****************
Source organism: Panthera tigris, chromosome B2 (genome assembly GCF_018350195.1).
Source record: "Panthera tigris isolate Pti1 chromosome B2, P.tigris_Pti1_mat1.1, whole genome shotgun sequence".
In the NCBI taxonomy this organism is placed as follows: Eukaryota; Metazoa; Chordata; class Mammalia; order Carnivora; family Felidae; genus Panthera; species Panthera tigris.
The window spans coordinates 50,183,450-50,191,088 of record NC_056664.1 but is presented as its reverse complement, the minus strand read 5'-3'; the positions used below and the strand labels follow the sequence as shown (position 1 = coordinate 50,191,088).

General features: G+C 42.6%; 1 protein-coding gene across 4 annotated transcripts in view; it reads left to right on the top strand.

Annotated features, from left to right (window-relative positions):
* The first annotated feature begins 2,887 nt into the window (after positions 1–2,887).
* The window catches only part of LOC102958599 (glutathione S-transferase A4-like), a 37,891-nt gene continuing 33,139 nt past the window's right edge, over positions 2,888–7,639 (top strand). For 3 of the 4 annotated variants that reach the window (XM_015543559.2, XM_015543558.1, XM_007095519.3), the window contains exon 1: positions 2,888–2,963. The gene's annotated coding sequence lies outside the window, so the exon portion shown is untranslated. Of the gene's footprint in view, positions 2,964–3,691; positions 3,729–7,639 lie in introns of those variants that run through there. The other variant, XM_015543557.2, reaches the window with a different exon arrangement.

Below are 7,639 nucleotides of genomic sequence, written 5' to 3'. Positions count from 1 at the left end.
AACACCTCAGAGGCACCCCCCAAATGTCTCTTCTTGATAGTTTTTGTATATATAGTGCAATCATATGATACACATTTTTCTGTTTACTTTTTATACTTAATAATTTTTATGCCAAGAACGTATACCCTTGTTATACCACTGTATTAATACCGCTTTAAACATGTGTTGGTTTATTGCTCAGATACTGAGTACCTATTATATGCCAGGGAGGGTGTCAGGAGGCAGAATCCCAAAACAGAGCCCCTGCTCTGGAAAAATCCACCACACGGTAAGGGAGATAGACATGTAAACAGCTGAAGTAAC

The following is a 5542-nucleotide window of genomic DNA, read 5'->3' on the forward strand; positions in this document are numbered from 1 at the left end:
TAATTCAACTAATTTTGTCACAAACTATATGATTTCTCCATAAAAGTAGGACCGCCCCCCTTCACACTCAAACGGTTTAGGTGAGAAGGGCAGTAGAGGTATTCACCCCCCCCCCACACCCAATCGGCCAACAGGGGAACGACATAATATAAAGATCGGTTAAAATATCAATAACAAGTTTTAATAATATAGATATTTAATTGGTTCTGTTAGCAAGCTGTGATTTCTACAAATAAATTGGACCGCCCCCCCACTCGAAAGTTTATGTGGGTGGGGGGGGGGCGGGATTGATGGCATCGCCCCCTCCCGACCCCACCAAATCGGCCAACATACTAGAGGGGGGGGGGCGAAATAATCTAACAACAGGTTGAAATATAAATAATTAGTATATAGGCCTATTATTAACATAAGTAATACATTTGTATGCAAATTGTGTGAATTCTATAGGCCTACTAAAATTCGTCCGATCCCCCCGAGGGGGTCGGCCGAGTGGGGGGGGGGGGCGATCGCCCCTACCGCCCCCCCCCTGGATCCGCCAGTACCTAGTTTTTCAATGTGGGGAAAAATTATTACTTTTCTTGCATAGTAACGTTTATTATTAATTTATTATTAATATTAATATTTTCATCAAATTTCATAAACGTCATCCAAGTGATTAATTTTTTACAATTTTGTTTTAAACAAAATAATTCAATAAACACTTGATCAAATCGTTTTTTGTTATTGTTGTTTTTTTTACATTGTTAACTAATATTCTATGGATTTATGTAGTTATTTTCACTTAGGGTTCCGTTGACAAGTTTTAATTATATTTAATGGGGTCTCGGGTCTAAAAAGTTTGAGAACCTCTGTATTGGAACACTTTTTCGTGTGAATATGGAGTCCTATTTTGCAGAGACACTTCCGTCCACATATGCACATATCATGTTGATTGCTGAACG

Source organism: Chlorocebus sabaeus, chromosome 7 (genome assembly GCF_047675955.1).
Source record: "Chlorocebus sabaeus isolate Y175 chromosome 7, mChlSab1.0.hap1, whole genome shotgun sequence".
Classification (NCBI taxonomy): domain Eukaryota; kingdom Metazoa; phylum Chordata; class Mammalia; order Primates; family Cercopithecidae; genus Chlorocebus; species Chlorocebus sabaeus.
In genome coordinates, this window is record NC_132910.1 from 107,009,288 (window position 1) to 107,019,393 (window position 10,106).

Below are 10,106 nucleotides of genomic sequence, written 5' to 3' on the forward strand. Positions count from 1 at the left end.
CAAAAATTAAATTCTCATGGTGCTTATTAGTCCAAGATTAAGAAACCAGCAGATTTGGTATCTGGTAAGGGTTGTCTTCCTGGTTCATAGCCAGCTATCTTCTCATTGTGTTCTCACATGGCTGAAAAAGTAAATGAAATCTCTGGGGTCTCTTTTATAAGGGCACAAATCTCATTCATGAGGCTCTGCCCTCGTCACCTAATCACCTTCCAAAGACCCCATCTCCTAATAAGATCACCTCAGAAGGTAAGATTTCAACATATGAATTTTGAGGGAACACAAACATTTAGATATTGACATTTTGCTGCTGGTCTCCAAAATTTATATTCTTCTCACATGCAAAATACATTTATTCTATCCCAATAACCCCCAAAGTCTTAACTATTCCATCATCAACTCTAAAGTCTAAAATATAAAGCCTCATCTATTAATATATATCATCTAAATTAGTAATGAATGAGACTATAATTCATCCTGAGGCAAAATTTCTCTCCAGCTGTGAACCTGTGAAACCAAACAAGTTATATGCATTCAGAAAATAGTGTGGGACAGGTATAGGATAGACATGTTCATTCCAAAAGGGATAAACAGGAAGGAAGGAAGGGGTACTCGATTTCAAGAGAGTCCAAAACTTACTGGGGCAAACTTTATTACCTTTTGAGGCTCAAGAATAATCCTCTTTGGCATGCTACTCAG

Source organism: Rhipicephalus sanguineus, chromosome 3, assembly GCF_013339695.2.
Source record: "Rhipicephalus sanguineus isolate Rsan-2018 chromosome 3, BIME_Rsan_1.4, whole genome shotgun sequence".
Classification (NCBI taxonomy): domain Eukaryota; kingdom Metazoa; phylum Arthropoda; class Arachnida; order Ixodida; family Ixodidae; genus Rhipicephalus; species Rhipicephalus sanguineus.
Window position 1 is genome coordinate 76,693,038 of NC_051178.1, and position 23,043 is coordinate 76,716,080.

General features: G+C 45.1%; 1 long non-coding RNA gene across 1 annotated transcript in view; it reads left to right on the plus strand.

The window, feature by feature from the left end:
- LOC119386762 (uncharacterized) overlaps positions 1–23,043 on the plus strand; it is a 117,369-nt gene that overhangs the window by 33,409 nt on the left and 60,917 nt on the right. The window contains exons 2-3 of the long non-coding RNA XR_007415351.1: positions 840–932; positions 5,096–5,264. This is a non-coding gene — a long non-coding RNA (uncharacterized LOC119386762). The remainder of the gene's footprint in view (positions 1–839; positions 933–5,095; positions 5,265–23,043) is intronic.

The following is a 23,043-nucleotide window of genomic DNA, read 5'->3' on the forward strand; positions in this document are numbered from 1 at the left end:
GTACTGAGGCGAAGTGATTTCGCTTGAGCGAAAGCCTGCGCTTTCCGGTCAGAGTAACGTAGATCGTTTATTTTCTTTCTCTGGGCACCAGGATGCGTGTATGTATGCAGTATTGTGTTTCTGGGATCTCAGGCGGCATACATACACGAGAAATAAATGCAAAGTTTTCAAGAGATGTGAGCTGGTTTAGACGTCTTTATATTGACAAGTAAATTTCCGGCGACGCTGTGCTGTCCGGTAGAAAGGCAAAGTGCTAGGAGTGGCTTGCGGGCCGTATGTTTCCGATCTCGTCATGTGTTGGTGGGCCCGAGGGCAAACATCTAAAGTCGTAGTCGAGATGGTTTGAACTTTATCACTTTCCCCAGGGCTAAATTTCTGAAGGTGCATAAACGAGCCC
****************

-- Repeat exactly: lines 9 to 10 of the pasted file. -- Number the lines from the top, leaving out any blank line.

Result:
Below are 7,639 nucleotides of genomic sequence, written 5' to 3'. Positions count from 1 at the left end.
AACACCTCAGAGGCACCCCCCAAATGTCTCTTCTTGATAGTTTTTGTATATATAGTGCAATCATATGATACACATTTTTCTGTTTACTTTTTATACTTAATAATTTTTATGCCAAGAACGTATACCCTTGTTATACCACTGTATTAATACCGCTTTAAACATGTGTTGGTTTATTGCTCAGATACTGAGTACCTATTATATGCCAGGGAGGGTGTCAGGAGGCAGAATCCCAAAACAGAGCCCCTGCTCTGGAAAAATCCACCACACGGTAAGGGAGATAGACATGTAAACAGCTGAAGTAAC